The cherished bells of St. Paul’s Anglican Church in Thunder Bay, Ont., have been tolling daily in mourning for the thousands killed by bombing and other strife in Aleppo, Syria’s largest city.
Tolling church bells, long a sign of mourning, is intended to remind people of the bombing of homes and hospitals and the suffering of innocent civilians in Aleppo, according to the rector, Archdeacon Deborah Kraft. The bells are being tolled by one of the parish bell ringers at 5 p.m. for four minutes until United Nations Day, Monday, Oct. 24.
St. Paul’s began tolling the bells October 17, joining an initiative that went viral on the Web after it launched in Finland about five days earlier. Thunder Bay has a significant community of people of Finnish origin and a parish family heard about the Bells for Aleppo campaign from a family member now living in Finland.
The Evangelical Lutheran Parish of Kallio in Helsinki began tolling its bells October 12 and the initiative was taken up by over 250 churches in several countries around the world, but especially in Scandinavia and Western Europe. A few Canadian parishes were among those to join in.
“Funeral bells are usually tolled when a coffin is escorted out of the church,” says a campaign website. “Now, funeral bells are ringing as a reminder for people to respect and remember those who have had their lives taken in Aleppo.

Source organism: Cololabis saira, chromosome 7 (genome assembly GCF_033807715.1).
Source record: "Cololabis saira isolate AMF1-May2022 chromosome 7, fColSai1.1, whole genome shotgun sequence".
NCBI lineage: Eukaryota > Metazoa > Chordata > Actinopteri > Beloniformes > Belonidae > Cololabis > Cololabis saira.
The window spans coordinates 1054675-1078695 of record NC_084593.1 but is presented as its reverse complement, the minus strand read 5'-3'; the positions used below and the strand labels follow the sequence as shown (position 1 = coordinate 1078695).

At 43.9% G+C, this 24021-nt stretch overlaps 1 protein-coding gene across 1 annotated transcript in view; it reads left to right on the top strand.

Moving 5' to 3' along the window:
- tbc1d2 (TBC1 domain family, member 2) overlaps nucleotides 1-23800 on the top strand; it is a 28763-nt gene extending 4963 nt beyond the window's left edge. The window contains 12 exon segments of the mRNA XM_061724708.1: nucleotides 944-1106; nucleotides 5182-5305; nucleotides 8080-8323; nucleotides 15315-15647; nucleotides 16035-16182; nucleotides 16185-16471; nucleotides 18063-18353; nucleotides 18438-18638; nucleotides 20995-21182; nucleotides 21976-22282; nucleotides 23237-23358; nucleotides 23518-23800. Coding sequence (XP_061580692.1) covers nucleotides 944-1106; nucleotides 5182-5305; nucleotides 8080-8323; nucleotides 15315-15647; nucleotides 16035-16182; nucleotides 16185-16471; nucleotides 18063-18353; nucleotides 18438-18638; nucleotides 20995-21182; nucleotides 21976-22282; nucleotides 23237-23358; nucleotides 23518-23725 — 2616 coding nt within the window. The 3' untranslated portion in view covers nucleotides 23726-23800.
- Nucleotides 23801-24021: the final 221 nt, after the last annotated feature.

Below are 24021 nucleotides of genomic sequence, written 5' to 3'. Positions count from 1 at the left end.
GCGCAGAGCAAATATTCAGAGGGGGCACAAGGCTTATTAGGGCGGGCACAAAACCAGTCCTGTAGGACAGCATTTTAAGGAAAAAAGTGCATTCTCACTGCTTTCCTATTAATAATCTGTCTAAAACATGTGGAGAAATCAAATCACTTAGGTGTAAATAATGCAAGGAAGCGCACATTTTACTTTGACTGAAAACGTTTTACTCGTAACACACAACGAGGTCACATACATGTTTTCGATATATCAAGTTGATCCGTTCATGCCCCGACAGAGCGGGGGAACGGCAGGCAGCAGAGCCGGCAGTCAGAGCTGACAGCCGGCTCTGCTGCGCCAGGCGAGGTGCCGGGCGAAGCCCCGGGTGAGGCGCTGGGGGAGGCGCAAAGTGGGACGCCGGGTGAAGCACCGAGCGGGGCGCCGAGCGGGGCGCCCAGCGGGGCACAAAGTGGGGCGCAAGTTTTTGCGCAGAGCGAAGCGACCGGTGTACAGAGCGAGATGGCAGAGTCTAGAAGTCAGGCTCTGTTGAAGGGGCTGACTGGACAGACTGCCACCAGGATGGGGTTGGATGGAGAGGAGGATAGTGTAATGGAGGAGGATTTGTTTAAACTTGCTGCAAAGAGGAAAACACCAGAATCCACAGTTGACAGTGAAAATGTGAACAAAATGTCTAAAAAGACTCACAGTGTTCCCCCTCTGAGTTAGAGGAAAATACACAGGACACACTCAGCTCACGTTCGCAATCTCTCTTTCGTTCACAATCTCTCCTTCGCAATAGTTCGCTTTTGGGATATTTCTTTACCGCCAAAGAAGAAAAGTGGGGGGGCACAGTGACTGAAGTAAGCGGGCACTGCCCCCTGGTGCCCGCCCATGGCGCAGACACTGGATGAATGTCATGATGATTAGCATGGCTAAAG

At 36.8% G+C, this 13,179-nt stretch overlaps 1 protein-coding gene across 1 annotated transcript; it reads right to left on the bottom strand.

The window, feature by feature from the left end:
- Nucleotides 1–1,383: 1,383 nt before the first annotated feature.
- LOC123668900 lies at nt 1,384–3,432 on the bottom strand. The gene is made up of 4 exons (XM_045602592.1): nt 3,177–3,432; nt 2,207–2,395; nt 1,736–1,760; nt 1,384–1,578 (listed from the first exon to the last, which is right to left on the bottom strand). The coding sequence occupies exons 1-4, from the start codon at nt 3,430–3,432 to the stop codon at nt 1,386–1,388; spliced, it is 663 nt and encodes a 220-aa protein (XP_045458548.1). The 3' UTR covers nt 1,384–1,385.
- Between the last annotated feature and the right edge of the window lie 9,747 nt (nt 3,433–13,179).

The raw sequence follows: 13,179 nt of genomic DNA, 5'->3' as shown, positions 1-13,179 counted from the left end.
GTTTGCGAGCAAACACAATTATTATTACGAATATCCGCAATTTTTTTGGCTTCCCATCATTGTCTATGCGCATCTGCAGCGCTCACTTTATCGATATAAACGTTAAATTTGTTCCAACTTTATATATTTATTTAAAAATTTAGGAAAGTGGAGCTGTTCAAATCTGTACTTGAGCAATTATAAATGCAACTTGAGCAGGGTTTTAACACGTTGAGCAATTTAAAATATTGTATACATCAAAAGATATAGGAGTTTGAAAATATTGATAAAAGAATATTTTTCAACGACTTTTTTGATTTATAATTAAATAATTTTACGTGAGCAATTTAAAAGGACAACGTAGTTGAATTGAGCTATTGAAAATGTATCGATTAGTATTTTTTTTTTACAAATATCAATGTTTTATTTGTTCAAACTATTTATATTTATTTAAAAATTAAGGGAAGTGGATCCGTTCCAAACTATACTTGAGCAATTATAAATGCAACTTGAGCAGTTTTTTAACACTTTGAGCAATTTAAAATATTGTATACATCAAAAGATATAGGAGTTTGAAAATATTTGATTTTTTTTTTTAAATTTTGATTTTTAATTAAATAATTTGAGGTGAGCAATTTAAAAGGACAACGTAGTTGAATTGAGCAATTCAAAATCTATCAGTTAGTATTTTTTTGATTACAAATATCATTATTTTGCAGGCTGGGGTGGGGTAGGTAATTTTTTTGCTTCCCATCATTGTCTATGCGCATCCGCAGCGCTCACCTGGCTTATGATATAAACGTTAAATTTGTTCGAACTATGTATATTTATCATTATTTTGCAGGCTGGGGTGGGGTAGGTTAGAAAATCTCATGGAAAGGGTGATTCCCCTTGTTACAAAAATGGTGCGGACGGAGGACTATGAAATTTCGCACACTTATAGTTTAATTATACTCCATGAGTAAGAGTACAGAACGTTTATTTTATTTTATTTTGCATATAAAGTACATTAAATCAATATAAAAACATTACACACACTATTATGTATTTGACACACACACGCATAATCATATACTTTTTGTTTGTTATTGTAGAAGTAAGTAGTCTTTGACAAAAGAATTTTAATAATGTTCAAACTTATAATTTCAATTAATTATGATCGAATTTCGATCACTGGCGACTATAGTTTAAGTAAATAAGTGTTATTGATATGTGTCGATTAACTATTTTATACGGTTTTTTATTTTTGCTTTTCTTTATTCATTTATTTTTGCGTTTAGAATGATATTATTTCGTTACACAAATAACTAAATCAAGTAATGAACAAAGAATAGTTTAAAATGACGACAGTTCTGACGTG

“The bells are a demand to end the ongoing killing in besieged Aleppo, as well as an outcry against the devastating impact on the population and infrastructure caused by the bombings on the 3,000-year-old city.”
Dr. Teemu Laajasalo, vicar of the Kallio Parish, said, “There is no moral argument that can justify the bombing of humanitarian aid or that of churches. In particular, there are no grounds for the destruction of the lives of civilians, including many children.”
The 10 bells of St. Paul’s are something of a pride and joy for the parish. Weighing 7,200 pounds, they were shipped to from New York by rail in 1910, a couple of years after the church was built. Parishioners think St. Paul’s might be the only church between Winnipeg and Toronto to feature bells in its tower, tied to giant keys, and manually played by volunteer ringers.
Kraft noted that the bells are rung annually for the International Day of Peace-in conjunction with Thunder Bay’s sister city of Gifu City, Japan. Along with many Anglican churches in Canada, the parish tolled its bells for missing and murdered Indigenous women last year and they are tolled for people with fetal alcohol spectrum disorder. They are also rung before services, weddings, and funerals.
St. Paul’s is active in a local inter-church coalition seeking to bring a family of Syrian refugees to Thunder Bay.
Archdeacon Paul Feheley, principal secretary to the primate of the Anglican Church and national director of the Anglican Fellowship of Prayer, said the initiative is an important revival of an old tradition.
“What church bells did historically was draw the whole community together around events of common interest. That’s what’s happening here.”